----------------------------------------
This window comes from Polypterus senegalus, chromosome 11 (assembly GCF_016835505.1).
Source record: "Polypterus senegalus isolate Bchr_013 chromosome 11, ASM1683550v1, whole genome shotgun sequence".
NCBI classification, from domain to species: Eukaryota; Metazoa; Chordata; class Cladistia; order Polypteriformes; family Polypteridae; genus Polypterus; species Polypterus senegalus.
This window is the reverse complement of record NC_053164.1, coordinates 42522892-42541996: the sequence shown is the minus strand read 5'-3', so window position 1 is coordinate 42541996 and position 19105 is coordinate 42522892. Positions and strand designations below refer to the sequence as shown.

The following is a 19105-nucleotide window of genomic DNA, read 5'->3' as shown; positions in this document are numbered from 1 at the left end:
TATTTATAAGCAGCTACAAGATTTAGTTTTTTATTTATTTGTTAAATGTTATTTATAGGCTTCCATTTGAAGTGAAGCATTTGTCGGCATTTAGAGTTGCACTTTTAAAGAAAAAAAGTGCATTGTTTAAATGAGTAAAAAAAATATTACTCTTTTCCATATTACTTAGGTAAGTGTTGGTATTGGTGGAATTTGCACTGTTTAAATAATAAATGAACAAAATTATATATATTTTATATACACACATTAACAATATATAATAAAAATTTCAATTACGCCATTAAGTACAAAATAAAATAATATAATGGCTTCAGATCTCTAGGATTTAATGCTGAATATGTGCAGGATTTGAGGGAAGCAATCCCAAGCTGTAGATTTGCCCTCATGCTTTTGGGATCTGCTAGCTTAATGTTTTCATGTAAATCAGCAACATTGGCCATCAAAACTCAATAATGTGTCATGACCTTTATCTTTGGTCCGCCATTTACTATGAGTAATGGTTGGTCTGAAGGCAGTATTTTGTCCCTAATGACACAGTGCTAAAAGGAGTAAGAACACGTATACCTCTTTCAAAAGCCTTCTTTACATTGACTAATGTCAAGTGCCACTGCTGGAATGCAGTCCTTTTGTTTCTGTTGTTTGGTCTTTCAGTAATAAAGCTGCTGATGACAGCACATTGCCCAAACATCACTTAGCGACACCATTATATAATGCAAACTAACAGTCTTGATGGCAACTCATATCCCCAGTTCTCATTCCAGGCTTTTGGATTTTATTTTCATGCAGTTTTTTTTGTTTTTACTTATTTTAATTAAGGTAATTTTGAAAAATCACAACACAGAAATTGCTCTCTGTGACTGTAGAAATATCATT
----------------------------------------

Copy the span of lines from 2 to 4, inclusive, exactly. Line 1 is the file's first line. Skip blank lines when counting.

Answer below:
Source record: "Polypterus senegalus isolate Bchr_013 chromosome 11, ASM1683550v1, whole genome shotgun sequence".
NCBI classification, from domain to species: Eukaryota; Metazoa; Chordata; class Cladistia; order Polypteriformes; family Polypteridae; genus Polypterus; species Polypterus senegalus.
This window is the reverse complement of record NC_053164.1, coordinates 42522892-42541996: the sequence shown is the minus strand read 5'-3', so window position 1 is coordinate 42541996 and position 19105 is coordinate 42522892. Positions and strand designations below refer to the sequence as shown.